How senior citizens can keep their money safe from online financial fraud and scams

Written by Rajeev Kumar

Seniors are commonly taken advantage of based on their trust in others. Common ways this happens is with fraudulent emails.

Senior citizens are extremely vulnerable to online fraud. As the number of online financial crimes is increasing, it has become important for elderly citizens to proactively manage their online activities and passwords. GetSetUp, a platform for older adults, recently partnered with ICICI Prudential AMC to launch financial literacy classes for elder adults to equip them with the necessary tools to keep their money secure digitally. In an email interaction with FE PF Desk, Deval Delivala, co-founder and senior vice-president of GetSetUp, shared some insights on how senior citizens are vulnerable to financial fraud and what should they do to keep their money safe. Edited Excerpts:

How vulnerable are senior citizens to financial fraud in India?

An estimated $36 billion is lost in scams and fraud on the elderly each year in India. This is a major loss for the victim of such fraud and their families. According to the Microsoft 2021 Global Tech Support Scam Research report, consumers in India experienced a fairly high rate of online fraud of 69% in 2021.

With the rapid proliferation of digital enablement of services such as online payments, banking and shopping, the vulnerability of the elderly population has increased, opening up a need gap for building awareness of personal data protection and cybersecurity, especially pertaining to financial fraud.

What are the most common types of financial fraud that target senior citizens?

Seniors are commonly taken advantage of based on their trust in others. Commonly this happens with fraudulent emails that look similar to a safe site the person uses normally, perhaps their bank or a place they regularly buy products. Once the person clicks on the link they end up sharing their information, personal data, and sometimes their password in a place that looks similar to where they normally do, only it won’t work because it’s fake. Instead, someone has taken that information and is now accessing the real site and often stealing money or making purchases against the owner’s will.

Fraudsters aren’t just regulated behind the screen. Some of these fake emails have phone numbers where a real person will assist you when your data won’t work on the link. Then a person calls in and asks to gain control of the laptop through view sharing (to steal personal data). Initially, they sound very sweet and like they are trying to help the caller. But the second you start questioning why they don’t have access to your account information if they are from support, and they should, then sometimes they get hostile and even hang up on you. These are some of the most complicated as often the person comes off as very sweet. Then they get angry because that sometimes scares people into giving information. Seniors shouldn’t let it scare them.

What should senior citizens do to keep their money safe at all times?

It’s important to keep your money in reputable financial institutions to keep it safe. When you set up new accounts with financial institutions, always ask them how you can best access your money both online and offline. Ask them about their safety measures and protections so you know what to expect. Make sure you familiarize yourself with their virtual products with a representative from the institution or someone you trust right away even if you don’t need access. This will help you prevent fraud in the future.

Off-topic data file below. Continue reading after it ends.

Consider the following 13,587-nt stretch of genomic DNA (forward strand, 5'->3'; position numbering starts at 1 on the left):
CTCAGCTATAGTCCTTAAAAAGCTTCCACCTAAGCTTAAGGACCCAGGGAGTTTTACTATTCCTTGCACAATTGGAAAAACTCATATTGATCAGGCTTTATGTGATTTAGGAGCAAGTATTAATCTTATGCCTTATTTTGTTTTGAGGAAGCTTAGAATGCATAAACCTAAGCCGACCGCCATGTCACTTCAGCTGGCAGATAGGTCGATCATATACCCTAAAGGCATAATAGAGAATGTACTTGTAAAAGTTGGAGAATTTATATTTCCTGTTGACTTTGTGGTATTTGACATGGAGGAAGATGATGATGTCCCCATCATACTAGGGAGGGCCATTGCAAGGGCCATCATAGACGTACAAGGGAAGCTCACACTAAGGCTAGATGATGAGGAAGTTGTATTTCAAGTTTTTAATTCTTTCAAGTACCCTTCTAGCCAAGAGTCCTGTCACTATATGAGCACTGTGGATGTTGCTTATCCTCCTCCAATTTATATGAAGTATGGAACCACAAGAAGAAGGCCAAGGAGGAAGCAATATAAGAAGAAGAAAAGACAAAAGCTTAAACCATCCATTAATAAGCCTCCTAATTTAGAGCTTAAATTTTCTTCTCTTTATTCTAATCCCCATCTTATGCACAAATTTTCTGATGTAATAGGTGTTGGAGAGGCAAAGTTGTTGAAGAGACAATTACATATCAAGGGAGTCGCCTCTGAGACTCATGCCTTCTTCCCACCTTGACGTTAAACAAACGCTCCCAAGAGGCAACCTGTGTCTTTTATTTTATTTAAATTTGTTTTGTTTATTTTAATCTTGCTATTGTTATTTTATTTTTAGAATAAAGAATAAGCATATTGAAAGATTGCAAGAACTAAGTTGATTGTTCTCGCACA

How can senior citizens spot financial fraud?

Financial fraud isn’t always easy to spot, every day fraudsters get more creative and even more savvy in hiding. It’s important if you have doubts to ask someone you trust before you give away information. Plus there are steps you can take to help keep yourself secure. Two-step authentication and OTP (one-time passwords) offer an additional level of security that helps protect your finances. This means you need to confirm a password emailed or texted to you or your login in a secondary way to make sure you are you and someone didn’t just get ahold of your information. This helps prevent someone from as easily accessing your finances if they do figure out your password. Also, not sharing your OTP with anyone on the phone is another simple rule to follow.

Additionally, don’t install random apps on your phone. Sometimes apps and other links will lead you to an “offer” which is always too good to be true. You may even receive messages from legitimate-looking sources saying it is your electricity bill or your phone bill. Do not click on any link that comes in your SMS. When setting up new apps on your phone, always check what data they have access to and set up your phone to protect the data.

Also, it’s important to be wary of fake news and untrustworthy messages. Financial institutions will not send you messages via text or Whatsapp asking for your personal information like your password. This information should only be given on their official site. Pay attention to emails as well so that the formatting and sender are the same as where your financial information normally comes from. Any email that looks different or comes from a different sender should be considered suspicious.

There are so many passwords to remember. How can senior citizens manage their passwords?

There are a number of great password tools that help you organize your passwords, and keep them from being as easily accessible. LastPass, 1Password, Roboform, and Dashlane are considered some of the best password managers out today. These are sites where you remember one password and the site automatically generates and stores passwords for other sites so you can keep your overall online security at its highest standards.

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